Survey Data

Reg No




Categories of Special Interest

Architectural, Artistic, Technical

Previous Name

Montague Burton

Original Use

Shop/retail outlet

In Use As

Shop/retail outlet


1925 - 1935


315623, 234018

Date Recorded


Date Updated



Corner-sited four-storey commercial and office building with dormer storey, over basement, dated 1929, having astylar canted corner bay, three bays each to north (Dame Street) and east (South Great Georges Street) elevations, laneway to south side, and wraparound shopfront to full-width of principal elevations. Flat roof, having mansard appearance to street elevations, with five pyramidal-roofed lights, slopes to street elevations of roof pierced by seven skylights set behind blue-glazed pantile mansard dormer roof with square Emerald Pearl Larvikate-clad dormers, above sweeping glazed vitreous clay cornice. Faience cladding to upper floors of principal elevations, with Giant Order stylized Ionic pilasters framing glazing set in vertical panels with moulded architraves to sides and tops. Faience mullions to corner elevation, moulded cornice, applied bronze signage 'Montague Burton The Tailor of Taste' to north elevation, blank panel in frieze on east elevation flanked by rosettes, roundel to corner bay containing 'B' having legend 'Established 1900 erected 1929' around. Upper floors carried on round-plan iron columns, each with four leg bases and capitals, exposed on exterior with curved window glass forming shopfront. Square-headed window panels to corner bay, each containing metal-framed casements and cast-iron transom details. Cantilevered metal balconies to top floor middle bay of main elevations and corner bay. Timber panelled entrance, serving upper floors, to west end of north elevation having double-leaf hardwood inner doors, each with four panes, plain fanlight, hardwood panelled reveals and soffit, and mosaic threshold.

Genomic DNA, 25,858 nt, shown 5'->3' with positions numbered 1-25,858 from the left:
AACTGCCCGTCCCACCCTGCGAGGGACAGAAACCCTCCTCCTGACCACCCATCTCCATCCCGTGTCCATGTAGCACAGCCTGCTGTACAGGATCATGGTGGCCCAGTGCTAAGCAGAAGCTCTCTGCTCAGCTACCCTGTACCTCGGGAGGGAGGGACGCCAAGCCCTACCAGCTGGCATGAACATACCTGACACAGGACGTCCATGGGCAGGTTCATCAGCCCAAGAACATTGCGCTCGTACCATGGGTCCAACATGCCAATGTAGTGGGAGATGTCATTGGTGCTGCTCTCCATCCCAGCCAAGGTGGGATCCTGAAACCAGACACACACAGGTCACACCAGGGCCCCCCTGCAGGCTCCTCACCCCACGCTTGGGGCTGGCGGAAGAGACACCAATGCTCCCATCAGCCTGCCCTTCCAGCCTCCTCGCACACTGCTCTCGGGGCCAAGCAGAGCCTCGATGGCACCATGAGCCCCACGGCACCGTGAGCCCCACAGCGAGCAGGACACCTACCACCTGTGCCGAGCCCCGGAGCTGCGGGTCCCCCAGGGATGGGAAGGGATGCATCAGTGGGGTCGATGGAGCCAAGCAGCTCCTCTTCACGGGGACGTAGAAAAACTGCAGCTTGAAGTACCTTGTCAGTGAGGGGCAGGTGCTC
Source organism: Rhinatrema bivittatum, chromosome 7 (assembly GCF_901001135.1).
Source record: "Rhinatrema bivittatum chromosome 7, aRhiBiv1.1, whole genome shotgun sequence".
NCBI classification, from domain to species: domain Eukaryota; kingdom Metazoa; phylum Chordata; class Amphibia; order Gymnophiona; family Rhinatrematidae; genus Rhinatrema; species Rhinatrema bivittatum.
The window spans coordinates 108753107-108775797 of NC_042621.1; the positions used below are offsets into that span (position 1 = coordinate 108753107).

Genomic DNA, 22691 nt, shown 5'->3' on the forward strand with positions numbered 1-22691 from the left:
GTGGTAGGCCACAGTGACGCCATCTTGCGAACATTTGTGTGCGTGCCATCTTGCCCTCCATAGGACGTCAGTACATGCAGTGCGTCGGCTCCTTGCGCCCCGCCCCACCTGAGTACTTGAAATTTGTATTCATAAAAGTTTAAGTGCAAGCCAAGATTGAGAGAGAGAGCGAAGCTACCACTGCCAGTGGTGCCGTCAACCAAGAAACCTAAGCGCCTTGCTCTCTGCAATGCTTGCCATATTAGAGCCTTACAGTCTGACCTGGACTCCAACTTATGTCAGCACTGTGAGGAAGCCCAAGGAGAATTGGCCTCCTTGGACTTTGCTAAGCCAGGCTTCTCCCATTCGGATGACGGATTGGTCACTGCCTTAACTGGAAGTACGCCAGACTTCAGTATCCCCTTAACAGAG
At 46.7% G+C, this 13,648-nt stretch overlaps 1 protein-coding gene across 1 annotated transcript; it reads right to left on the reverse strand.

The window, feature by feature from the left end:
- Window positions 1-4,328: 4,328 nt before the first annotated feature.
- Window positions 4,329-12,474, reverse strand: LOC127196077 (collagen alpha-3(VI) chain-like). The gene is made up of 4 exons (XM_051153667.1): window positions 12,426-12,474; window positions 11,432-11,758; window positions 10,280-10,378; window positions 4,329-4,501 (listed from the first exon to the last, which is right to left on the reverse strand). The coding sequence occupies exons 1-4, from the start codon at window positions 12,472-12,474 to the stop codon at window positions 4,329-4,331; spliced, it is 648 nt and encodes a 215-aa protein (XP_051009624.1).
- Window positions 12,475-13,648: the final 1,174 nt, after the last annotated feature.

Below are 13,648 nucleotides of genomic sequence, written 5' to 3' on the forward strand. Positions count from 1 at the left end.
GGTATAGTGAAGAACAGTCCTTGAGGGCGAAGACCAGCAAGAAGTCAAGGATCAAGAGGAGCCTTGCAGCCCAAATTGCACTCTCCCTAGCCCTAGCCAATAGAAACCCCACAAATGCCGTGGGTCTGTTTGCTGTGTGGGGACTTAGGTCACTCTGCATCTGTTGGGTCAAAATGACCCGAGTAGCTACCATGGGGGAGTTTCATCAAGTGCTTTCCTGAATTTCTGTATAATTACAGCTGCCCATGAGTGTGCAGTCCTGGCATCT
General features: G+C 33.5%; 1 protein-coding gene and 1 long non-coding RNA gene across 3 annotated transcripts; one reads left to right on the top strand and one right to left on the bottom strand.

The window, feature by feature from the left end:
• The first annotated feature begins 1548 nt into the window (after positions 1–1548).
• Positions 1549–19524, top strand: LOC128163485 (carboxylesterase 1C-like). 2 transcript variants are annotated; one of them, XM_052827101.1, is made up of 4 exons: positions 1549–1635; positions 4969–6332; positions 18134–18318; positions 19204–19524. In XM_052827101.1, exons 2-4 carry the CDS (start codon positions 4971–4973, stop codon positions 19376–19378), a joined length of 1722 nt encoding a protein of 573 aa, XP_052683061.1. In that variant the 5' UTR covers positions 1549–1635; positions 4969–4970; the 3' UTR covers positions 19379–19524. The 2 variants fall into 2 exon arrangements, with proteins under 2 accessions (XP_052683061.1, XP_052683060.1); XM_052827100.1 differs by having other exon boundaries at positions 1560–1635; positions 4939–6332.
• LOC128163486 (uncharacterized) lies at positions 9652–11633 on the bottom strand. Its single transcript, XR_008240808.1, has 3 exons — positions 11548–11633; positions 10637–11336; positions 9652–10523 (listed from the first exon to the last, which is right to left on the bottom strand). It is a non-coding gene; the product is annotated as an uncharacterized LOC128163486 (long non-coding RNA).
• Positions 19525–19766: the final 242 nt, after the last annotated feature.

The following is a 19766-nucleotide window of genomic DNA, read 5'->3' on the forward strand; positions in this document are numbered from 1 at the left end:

A fine Art Deco commercial premises, designed by Harry Wilson, Montague Burton's in-house architect. Dated 1929, construction continued into 1930. It exemplifies the confidence of post-First World War retail development, utilizing traditional materials in an original way and exploiting the potential of curved glass to maximize the display of goods at ground floor level. It is a particularly eye-catching landmark building on a street that has many finely detailed commercial premises. Stylistically, it is in marked contrast to the Deane and Woodward's Allied Irish Bank at the opposite end of the block.